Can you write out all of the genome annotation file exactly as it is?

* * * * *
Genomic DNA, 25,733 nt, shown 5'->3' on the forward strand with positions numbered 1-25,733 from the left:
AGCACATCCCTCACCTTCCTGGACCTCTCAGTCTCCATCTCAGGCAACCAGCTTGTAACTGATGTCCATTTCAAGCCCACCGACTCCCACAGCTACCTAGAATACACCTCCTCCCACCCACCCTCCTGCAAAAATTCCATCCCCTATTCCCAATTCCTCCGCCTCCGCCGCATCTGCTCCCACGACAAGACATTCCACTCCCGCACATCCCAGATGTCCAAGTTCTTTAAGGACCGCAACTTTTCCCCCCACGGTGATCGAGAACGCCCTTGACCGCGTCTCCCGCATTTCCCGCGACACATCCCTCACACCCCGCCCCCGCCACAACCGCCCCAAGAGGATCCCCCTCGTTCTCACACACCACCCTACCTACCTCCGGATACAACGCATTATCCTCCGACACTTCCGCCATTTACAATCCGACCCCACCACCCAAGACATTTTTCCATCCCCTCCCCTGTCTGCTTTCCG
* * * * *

Genomic DNA, 25,733 nt, shown 5'->3' on the forward strand with positions numbered 1-25,733 from the left:
AGCACATCCCTCACCTTCCTGGACCTCTCAGTCTCCATCTCAGGCAACCAGCTTGTAACTGATGTCCATTTCAAGCCCACCGACTCCCACAGCTACCTAGAATACACCTCCTCCCACCCACCCTCCTGCAAAAATTCCATCCCCTATTCCCAATTCCTCCGCCTCCGCCGCATCTGCTCCCACGACAAGACATTCCACTCCCGCACATCCCAGATGTCCAAGTTCTTTAAGGACCGCAACTTTTCCCCCCACGGTGATCGAGAACGCCCTTGACCGCGTCTCCCGCATTTCCCGCGACACATCCCTCACACCCCGCCCCCGCCACAACCGCCCCAAGAGGATCCCCCTCGTTCTCACACACCACCCTACCTACCTCCGGATACAACGCATTATCCTCCGACACTTCCGCCATTTACAATCCGACCCCACCACCCAAGACATTTTTCCATCCCCTCCCCTGTCTGCTTTCCG